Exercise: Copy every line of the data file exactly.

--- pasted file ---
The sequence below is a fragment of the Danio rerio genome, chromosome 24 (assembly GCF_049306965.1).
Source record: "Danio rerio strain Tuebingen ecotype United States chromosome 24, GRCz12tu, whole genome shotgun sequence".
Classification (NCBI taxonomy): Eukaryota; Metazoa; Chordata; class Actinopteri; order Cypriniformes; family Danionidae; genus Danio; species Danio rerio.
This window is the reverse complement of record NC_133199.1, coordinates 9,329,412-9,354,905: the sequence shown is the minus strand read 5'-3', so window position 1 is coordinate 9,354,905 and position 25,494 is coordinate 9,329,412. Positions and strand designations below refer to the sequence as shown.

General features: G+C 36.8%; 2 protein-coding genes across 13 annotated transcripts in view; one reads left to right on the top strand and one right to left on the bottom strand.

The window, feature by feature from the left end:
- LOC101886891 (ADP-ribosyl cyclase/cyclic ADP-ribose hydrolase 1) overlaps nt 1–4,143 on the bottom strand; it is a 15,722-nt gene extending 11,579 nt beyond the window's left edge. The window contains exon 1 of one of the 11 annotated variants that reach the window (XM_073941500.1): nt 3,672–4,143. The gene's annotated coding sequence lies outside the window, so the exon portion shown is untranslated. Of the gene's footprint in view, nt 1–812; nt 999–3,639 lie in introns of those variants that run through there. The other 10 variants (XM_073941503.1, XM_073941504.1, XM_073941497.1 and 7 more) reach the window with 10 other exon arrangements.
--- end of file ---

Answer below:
The sequence below is a fragment of the Danio rerio genome, chromosome 24 (assembly GCF_049306965.1).
Source record: "Danio rerio strain Tuebingen ecotype United States chromosome 24, GRCz12tu, whole genome shotgun sequence".
Classification (NCBI taxonomy): Eukaryota; Metazoa; Chordata; class Actinopteri; order Cypriniformes; family Danionidae; genus Danio; species Danio rerio.
This window is the reverse complement of record NC_133199.1, coordinates 9,329,412-9,354,905: the sequence shown is the minus strand read 5'-3', so window position 1 is coordinate 9,354,905 and position 25,494 is coordinate 9,329,412. Positions and strand designations below refer to the sequence as shown.

General features: G+C 36.8%; 2 protein-coding genes across 13 annotated transcripts in view; one reads left to right on the top strand and one right to left on the bottom strand.

The window, feature by feature from the left end:
- LOC101886891 (ADP-ribosyl cyclase/cyclic ADP-ribose hydrolase 1) overlaps nt 1–4,143 on the bottom strand; it is a 15,722-nt gene extending 11,579 nt beyond the window's left edge. The window contains exon 1 of one of the 11 annotated variants that reach the window (XM_073941500.1): nt 3,672–4,143. The gene's annotated coding sequence lies outside the window, so the exon portion shown is untranslated. Of the gene's footprint in view, nt 1–812; nt 999–3,639 lie in introns of those variants that run through there. The other 10 variants (XM_073941503.1, XM_073941504.1, XM_073941497.1 and 7 more) reach the window with 10 other exon arrangements.